Summers, J.A. et al. (1995). Behaviour Problems in Angelman Syndrome. Journal of Intellectual Disability Research, 39(2), 97-106.

Special Interest Groups/Other Publications

Angelman Syndrome Foundation (USA). Facts About Angelman Syndrome. Accessed March 29, 1999

Capute, A.J., Accardo, P.J. (1996). Developmental Disabilities in Infancy and Childhood vol. I: Neurodevelopmental Diagnosis and Treatment. Baltimore: Paul H. Brookes.

Capute, Arnold J. and Pasquale J. Accardo. (1996). Developmental Disabilities in Infancy and Childhood vol II: The Spectrum of Developmental Disabilities. Baltimore: Paul H. Brookes.

Miller, L. (1995). (revised 1999). Angelman Syndrome: A Parent’s Guide. (Master’s thesis). Accessed March 29, 1999 at [Note: site no longer exists] Spanish version available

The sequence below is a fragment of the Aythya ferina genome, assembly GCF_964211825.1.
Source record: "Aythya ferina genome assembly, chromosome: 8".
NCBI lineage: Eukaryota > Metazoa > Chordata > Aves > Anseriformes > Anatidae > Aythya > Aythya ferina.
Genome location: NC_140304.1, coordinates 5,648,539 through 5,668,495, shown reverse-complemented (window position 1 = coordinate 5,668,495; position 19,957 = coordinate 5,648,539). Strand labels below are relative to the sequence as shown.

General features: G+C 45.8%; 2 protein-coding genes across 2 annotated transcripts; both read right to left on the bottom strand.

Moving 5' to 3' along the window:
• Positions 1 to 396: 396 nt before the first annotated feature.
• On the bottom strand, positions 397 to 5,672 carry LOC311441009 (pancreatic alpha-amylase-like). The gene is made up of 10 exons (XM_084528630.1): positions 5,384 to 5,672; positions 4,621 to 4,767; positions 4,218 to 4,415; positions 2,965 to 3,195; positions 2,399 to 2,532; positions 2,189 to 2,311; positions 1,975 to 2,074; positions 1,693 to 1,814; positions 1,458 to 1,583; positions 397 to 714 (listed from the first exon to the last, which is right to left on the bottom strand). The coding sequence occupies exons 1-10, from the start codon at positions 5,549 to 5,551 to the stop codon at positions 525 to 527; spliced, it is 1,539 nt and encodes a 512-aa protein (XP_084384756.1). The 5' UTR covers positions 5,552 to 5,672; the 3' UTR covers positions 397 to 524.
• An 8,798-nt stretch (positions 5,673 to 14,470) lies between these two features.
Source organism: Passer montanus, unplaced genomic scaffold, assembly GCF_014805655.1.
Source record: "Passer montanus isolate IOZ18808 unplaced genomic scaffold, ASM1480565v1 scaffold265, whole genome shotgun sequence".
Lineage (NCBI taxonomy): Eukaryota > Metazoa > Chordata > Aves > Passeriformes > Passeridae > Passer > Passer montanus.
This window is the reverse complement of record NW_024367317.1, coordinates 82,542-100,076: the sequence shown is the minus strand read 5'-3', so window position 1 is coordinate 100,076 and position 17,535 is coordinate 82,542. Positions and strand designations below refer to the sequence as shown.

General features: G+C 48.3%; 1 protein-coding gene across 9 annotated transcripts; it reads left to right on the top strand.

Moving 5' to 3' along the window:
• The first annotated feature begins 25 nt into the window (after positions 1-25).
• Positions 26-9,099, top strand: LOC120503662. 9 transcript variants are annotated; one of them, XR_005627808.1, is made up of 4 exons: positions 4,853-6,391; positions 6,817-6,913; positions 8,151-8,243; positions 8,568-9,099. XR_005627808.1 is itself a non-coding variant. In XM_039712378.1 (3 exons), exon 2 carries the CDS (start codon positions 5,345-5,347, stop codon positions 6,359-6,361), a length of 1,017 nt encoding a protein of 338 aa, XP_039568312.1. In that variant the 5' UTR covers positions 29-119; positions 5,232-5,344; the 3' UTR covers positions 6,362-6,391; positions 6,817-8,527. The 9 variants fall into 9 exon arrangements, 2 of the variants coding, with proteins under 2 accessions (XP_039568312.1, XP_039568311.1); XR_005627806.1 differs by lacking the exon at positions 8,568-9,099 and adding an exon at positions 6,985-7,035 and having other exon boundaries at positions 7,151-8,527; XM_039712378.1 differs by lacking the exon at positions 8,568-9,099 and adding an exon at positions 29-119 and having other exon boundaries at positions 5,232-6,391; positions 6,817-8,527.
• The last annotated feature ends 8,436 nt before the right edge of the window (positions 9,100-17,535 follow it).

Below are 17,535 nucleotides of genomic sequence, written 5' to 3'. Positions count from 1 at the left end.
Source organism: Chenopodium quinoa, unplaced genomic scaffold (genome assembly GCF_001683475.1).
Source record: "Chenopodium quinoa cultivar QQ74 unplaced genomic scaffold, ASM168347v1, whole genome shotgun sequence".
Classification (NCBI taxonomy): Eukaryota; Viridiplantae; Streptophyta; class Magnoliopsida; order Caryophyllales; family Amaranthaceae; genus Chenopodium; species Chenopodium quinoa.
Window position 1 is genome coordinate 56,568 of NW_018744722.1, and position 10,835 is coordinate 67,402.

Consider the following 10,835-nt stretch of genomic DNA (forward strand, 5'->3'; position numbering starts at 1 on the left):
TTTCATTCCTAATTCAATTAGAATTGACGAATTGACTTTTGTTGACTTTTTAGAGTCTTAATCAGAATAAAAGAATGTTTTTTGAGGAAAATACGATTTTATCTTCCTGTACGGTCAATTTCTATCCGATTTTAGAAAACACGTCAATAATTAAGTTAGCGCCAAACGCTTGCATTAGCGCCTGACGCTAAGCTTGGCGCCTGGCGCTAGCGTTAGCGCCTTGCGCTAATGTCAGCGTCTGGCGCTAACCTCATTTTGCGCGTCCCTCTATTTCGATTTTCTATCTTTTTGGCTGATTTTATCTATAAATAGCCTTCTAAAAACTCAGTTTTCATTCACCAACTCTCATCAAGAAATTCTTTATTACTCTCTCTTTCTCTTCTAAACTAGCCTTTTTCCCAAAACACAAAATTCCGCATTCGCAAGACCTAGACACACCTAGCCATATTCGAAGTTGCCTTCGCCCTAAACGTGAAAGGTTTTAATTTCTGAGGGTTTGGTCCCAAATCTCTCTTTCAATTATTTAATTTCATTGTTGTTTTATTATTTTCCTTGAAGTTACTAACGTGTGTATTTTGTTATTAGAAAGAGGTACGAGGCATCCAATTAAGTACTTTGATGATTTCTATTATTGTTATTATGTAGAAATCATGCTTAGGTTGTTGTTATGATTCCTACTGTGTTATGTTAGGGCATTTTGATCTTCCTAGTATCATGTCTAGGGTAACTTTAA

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Angelman Syndrome Foundation

California Department of Developmental Services

California Regional Centers

Canadian Angelman Syndrome Society

Exceptional Parent Magazine

March of Dimes Birth Defects Foundation


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Theodore A. Kastner, M.D., M.S.
Felice Weber Parisi, M.D., M.P.H.
Romie H. Holland, M.D.
Patricia Samuelson, M.D.


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This document does not provide advice regarding medical diagnosis or treatment for any individual case, and any opinions or statements contained in this document are not intended to serve as a standard of medical care. Physicians are encouraged to view the considerations presented in this document in light of evolving scientific information. This document is not intended for use by the layperson. Reproduction of this document may be done with proper credit given to California Department of Developmental Services.